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Here is a conversation from a book:

Reporter: Have you just made a new film, Miss Marsh?

Miss Marsh: Yes, I have.

Reporter: Are you going to make another?

Miss Marsh: No, I'm not. I'm going to retire. I feel very tired. I don't want to make another film for a long time.

I don't quite understand the "for a long time" mean. Does it mean that "I just made film but I'm tired so I don't want to make another for a long time in the future", the "long time" here is from now to the future.

Or does it mean "Actually I didn't want to make any film for a long time", the "long time" is in the past until now.

I found some translation for this is the later option, but I feel it a little strange, and I think it might be the first. Is it right?

  • If the long time were in the past, she would probably have said "I didn't want to", meaning that her wanting is in the past. The present tense don't means that her wanting is now. – stangdon Feb 19 '16 at 15:50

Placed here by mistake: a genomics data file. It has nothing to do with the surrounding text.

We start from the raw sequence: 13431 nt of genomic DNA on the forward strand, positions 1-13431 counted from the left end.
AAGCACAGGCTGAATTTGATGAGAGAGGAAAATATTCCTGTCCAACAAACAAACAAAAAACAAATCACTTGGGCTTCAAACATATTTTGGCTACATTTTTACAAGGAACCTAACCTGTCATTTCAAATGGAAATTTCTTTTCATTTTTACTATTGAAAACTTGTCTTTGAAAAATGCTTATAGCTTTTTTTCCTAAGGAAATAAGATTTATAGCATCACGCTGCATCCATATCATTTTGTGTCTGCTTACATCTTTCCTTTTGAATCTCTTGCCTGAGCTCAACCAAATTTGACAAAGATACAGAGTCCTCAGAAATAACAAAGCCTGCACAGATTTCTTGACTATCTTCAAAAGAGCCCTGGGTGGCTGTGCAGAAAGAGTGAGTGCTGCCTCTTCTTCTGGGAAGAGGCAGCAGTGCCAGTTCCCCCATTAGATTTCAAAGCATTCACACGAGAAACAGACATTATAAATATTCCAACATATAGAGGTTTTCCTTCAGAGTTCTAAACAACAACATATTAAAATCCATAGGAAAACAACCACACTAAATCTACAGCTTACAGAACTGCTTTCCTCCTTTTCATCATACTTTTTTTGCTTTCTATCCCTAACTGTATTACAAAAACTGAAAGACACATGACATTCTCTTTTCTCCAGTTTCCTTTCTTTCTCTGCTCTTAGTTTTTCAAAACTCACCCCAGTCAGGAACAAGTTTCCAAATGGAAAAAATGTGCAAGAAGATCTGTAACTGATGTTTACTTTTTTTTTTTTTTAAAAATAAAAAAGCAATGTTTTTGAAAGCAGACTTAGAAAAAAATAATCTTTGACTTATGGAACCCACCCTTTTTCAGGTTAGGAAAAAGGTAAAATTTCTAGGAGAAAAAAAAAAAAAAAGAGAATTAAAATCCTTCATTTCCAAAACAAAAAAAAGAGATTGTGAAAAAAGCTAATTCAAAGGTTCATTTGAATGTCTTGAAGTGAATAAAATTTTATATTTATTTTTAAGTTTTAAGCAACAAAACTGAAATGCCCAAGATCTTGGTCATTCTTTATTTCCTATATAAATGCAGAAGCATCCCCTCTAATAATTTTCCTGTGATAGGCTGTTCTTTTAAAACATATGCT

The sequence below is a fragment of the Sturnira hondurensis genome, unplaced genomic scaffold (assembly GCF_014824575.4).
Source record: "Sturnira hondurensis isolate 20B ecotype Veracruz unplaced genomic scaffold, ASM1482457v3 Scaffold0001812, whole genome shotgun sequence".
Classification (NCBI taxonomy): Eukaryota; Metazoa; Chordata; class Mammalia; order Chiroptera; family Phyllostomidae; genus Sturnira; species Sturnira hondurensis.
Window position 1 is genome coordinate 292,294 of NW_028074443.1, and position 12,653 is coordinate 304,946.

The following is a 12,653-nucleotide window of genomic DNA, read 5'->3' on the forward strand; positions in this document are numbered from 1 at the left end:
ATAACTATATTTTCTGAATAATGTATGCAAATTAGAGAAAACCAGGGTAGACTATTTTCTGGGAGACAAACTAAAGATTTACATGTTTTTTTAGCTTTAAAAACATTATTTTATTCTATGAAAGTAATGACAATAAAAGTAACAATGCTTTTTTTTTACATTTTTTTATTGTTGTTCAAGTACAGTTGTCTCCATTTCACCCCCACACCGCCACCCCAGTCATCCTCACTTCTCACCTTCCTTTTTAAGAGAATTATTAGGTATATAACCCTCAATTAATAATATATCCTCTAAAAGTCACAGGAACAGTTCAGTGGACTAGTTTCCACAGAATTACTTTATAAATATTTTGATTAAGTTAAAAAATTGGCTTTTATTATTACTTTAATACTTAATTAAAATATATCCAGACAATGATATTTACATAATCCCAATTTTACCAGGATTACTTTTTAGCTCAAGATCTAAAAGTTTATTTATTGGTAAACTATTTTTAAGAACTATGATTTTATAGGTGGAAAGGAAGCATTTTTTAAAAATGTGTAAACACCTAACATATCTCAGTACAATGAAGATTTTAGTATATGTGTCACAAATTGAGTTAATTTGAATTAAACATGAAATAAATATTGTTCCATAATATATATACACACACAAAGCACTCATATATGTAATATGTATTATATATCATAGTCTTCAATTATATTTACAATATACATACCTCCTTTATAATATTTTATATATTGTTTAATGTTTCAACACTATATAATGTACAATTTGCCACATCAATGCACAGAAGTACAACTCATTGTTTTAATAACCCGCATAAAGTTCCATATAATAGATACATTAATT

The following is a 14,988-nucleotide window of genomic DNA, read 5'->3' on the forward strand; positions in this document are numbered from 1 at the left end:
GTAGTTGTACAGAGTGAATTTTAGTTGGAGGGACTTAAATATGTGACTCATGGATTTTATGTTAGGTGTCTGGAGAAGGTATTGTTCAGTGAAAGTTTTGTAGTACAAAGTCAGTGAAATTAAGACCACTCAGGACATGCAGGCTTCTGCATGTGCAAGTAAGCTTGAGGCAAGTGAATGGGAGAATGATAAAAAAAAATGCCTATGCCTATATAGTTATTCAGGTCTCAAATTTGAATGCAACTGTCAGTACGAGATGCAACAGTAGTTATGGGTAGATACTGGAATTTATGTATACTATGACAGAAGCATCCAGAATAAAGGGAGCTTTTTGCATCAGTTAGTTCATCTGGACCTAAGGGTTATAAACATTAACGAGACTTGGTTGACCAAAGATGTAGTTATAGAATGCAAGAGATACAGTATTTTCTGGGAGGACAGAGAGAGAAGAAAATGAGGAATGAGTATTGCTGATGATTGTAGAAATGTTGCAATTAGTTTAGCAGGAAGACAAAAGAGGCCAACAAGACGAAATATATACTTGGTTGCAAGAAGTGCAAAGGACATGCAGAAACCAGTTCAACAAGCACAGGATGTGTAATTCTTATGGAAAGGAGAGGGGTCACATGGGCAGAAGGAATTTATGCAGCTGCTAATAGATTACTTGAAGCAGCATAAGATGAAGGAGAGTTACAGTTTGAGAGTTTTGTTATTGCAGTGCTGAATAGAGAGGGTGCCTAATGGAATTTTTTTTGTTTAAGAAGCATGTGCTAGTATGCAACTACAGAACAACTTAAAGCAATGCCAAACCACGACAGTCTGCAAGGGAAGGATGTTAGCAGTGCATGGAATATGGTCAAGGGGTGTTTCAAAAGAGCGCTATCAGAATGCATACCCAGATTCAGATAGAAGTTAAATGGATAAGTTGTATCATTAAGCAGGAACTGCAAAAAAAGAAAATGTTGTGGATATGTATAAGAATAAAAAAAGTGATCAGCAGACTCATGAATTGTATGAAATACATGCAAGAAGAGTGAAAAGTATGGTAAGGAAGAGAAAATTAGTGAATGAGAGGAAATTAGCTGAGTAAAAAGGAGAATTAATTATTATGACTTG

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It is indeed the first. If I don't want to do something for a long time, it means that I may want to do it in the future, but not until a long time has passed. If I didn't want to make a film for a long time, that means that during some long period in the past I did not want to make a film--not necessarily until now. If I wanted to say in the past until now, it would be I haven't wanted to make a film for a long time.

Now, if I were to say I don't want to have to wait for a long time, I am in most cases saying that I do not want the period which I have to wait to last for a long time, which is something a little bit different. You can generally work out the meaning from the context provided by the specfic verb used.

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